Some of the shows are being watched in large numbers. Corner Gas, Rick Mercer Report, This Hour Has 22 Minutes, Canadian Idol, Canada’s Next Top Model, etc. regularly beat their American competition. Trailer Park Boys and Slings and Arrows are respected hits on cable networks; TPB was turned into a movie this year.

    The CRTC does not have the power to force people to watch anything. They do have the power to reverse their 1999 decision that saw the number of Canadian scripted series being produced drastically reduced, and the power to get broadcasters to schedule Canadian shows during primetime when people are more likely to come across them, and the power to get more funding to publicize the shows so people know they’re there. The rest is up to us as an audience. But at least give us that chance to develop our own culture.

  • PM Palmer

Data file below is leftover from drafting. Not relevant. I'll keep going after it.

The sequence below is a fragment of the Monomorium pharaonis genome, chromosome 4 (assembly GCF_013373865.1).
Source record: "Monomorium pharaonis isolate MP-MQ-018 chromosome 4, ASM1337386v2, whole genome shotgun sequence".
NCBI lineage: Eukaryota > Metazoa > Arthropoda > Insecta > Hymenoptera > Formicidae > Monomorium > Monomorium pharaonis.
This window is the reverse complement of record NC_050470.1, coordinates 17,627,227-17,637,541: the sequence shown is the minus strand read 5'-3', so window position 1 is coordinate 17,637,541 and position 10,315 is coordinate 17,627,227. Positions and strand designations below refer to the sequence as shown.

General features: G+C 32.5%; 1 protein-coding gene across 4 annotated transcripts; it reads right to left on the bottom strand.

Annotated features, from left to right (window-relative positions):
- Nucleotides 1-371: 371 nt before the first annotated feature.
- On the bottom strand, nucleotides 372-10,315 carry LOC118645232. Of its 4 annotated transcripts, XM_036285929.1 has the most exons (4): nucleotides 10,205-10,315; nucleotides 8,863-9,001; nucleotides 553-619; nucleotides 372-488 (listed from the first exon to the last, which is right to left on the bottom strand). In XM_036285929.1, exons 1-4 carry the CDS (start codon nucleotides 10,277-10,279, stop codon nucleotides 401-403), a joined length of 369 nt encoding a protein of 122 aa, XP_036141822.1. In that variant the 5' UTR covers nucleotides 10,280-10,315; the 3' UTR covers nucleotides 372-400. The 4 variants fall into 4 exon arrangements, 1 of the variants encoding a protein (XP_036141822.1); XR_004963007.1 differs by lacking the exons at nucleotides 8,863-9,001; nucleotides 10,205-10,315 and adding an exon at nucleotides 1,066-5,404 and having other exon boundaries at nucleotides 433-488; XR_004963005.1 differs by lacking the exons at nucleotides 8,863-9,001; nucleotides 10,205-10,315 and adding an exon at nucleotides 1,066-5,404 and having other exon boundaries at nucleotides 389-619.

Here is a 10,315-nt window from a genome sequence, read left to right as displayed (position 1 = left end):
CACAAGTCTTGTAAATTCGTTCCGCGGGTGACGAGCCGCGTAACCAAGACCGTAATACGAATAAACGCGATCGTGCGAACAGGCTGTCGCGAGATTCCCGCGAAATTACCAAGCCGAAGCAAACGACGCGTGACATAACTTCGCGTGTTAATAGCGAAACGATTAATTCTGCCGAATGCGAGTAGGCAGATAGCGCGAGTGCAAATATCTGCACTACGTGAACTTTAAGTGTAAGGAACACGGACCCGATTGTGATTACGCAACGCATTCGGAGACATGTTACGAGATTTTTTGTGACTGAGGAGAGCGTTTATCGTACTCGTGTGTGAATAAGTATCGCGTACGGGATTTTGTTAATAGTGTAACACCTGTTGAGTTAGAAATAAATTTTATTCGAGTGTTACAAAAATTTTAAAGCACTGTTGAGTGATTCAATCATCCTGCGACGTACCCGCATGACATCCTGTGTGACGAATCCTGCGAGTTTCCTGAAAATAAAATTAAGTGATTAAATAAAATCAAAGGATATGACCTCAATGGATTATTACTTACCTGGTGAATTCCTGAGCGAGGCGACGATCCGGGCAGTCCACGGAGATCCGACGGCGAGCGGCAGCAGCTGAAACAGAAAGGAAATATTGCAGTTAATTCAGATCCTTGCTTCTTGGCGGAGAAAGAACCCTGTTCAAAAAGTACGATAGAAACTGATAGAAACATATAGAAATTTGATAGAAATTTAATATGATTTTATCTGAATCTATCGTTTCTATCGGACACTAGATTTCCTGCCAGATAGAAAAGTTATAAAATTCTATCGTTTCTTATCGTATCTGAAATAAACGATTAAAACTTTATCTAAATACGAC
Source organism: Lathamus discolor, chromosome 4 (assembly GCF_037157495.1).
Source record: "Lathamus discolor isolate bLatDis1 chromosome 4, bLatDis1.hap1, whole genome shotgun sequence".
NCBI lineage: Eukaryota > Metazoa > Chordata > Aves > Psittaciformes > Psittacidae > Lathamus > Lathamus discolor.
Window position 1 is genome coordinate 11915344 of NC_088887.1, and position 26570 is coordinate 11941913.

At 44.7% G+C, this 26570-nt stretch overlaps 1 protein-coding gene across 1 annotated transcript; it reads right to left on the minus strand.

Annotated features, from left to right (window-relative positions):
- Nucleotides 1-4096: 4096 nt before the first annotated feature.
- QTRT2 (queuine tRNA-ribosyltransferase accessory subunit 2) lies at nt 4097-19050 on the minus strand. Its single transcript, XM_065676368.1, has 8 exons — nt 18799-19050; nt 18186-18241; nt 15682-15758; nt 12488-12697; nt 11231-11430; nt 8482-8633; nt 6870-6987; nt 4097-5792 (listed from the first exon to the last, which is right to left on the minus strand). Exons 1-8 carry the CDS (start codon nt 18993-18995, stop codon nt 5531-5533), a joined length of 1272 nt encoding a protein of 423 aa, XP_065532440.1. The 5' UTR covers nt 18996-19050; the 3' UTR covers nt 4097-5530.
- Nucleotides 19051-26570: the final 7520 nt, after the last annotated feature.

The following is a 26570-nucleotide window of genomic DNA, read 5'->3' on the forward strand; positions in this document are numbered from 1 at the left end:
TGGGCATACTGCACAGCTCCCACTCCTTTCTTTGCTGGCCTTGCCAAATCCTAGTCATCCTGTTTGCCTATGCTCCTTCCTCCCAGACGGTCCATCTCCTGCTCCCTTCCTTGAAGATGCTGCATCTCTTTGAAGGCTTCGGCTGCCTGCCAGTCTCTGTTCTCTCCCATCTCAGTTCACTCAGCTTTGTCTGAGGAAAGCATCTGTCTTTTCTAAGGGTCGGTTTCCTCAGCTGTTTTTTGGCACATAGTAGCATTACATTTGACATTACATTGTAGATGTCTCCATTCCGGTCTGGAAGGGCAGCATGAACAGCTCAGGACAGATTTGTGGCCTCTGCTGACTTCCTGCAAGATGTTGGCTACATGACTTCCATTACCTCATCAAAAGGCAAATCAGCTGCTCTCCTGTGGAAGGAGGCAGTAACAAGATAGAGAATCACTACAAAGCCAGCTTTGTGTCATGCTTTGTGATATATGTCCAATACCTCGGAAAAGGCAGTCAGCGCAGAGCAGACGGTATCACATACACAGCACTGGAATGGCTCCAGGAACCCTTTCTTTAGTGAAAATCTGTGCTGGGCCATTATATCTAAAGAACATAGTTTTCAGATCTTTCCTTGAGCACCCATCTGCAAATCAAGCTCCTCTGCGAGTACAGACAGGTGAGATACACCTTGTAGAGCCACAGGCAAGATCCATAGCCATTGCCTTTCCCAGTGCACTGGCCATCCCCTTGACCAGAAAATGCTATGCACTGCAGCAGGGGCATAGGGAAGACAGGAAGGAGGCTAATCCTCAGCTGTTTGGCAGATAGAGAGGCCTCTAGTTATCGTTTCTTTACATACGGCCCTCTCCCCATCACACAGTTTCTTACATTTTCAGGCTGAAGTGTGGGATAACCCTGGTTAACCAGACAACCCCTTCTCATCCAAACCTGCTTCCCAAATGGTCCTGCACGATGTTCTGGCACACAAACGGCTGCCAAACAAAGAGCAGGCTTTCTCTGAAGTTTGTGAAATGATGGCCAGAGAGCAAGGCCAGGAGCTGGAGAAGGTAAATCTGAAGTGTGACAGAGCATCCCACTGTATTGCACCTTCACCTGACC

Actually, no I didn’t misread about the shows in the list- I understood that point when reading the original article just fine. (But thanks for telling me what I was thinking all the same- it seems to be the Canadian way). I was using that convenient long list to point out that there already is a significant amount of Canadian content being aired, and yet it’s not being chosen by the majority of Canadian viewers all the time. It’s all fine and good that there are Canadian productions that “regularly beat their American competition” (which is apparently all that matters). All the more reason not to increase the amount of regulation, as some Canadian productions are able to successfully compete already in the current environment. People are making that choice based on what they want to watch. If it is good, they’ll watch it, regardless of what type of production it is. We shouldn’t have to be giving an edge to Canadian productions (by regulating that they get prime time slots for example) just because they are Canadian. Let them stand on their own merits, airing at the times that the audience, advertisers and networks will support.